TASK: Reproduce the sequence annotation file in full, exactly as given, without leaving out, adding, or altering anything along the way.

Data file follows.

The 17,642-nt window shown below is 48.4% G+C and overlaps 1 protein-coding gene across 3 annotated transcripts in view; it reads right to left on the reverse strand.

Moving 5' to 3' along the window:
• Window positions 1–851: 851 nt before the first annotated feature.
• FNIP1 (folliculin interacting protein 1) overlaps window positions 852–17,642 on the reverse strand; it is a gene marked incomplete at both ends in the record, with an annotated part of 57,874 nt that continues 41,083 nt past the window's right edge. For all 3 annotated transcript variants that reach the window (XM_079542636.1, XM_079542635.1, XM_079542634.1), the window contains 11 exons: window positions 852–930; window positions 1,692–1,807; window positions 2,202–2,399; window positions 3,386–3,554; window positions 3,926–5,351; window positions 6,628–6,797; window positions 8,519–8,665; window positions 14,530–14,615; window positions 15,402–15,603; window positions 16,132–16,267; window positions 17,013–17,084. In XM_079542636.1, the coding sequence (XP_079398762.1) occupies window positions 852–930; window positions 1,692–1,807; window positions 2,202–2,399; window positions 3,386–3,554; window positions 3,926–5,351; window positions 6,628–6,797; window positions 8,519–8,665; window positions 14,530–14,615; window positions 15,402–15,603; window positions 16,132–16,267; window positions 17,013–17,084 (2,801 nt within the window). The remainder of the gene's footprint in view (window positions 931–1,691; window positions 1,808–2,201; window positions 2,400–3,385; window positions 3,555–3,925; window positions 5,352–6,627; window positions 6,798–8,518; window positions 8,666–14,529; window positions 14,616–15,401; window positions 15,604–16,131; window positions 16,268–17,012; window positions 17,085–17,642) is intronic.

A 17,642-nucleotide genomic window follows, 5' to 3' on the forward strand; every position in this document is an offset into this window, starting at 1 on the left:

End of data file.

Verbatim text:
The 17,642-nt window shown below is 48.4% G+C and overlaps 1 protein-coding gene across 3 annotated transcripts in view; it reads right to left on the reverse strand.

Moving 5' to 3' along the window:
• Window positions 1–851: 851 nt before the first annotated feature.
• FNIP1 (folliculin interacting protein 1) overlaps window positions 852–17,642 on the reverse strand; it is a gene marked incomplete at both ends in the record, with an annotated part of 57,874 nt that continues 41,083 nt past the window's right edge. For all 3 annotated transcript variants that reach the window (XM_079542636.1, XM_079542635.1, XM_079542634.1), the window contains 11 exons: window positions 852–930; window positions 1,692–1,807; window positions 2,202–2,399; window positions 3,386–3,554; window positions 3,926–5,351; window positions 6,628–6,797; window positions 8,519–8,665; window positions 14,530–14,615; window positions 15,402–15,603; window positions 16,132–16,267; window positions 17,013–17,084. In XM_079542636.1, the coding sequence (XP_079398762.1) occupies window positions 852–930; window positions 1,692–1,807; window positions 2,202–2,399; window positions 3,386–3,554; window positions 3,926–5,351; window positions 6,628–6,797; window positions 8,519–8,665; window positions 14,530–14,615; window positions 15,402–15,603; window positions 16,132–16,267; window positions 17,013–17,084 (2,801 nt within the window). The remainder of the gene's footprint in view (window positions 931–1,691; window positions 1,808–2,201; window positions 2,400–3,385; window positions 3,555–3,925; window positions 5,352–6,627; window positions 6,798–8,518; window positions 8,666–14,529; window positions 14,616–15,401; window positions 15,604–16,131; window positions 16,268–17,012; window positions 17,085–17,642) is intronic.

A 17,642-nucleotide genomic window follows, 5' to 3' on the forward strand; every position in this document is an offset into this window, starting at 1 on the left: